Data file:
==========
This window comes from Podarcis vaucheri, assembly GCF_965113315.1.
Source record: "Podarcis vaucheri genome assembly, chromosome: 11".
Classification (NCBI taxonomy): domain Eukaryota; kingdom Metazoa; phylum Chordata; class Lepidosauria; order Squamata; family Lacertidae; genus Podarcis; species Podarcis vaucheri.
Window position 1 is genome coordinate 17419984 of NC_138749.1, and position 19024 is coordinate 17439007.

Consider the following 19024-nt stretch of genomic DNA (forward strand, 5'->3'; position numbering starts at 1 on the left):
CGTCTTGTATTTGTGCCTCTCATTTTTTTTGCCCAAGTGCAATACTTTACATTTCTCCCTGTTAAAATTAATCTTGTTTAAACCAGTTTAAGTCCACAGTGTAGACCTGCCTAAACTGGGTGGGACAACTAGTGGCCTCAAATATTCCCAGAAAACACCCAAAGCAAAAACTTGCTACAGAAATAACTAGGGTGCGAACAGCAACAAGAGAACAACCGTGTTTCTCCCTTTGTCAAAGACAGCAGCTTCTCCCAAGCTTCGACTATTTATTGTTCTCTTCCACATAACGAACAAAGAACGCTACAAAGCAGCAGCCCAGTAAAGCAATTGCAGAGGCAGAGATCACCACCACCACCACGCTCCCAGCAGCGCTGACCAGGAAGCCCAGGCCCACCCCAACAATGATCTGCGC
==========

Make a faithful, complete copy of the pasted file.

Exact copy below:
This window comes from Podarcis vaucheri, assembly GCF_965113315.1.
Source record: "Podarcis vaucheri genome assembly, chromosome: 11".
Classification (NCBI taxonomy): domain Eukaryota; kingdom Metazoa; phylum Chordata; class Lepidosauria; order Squamata; family Lacertidae; genus Podarcis; species Podarcis vaucheri.
Window position 1 is genome coordinate 17419984 of NC_138749.1, and position 19024 is coordinate 17439007.

Consider the following 19024-nt stretch of genomic DNA (forward strand, 5'->3'; position numbering starts at 1 on the left):
CGTCTTGTATTTGTGCCTCTCATTTTTTTTGCCCAAGTGCAATACTTTACATTTCTCCCTGTTAAAATTAATCTTGTTTAAACCAGTTTAAGTCCACAGTGTAGACCTGCCTAAACTGGGTGGGACAACTAGTGGCCTCAAATATTCCCAGAAAACACCCAAAGCAAAAACTTGCTACAGAAATAACTAGGGTGCGAACAGCAACAAGAGAACAACCGTGTTTCTCCCTTTGTCAAAGACAGCAGCTTCTCCCAAGCTTCGACTATTTATTGTTCTCTTCCACATAACGAACAAAGAACGCTACAAAGCAGCAGCCCAGTAAAGCAATTGCAGAGGCAGAGATCACCACCACCACCACGCTCCCAGCAGCGCTGACCAGGAAGCCCAGGCCCACCCCAACAATGATCTGCGC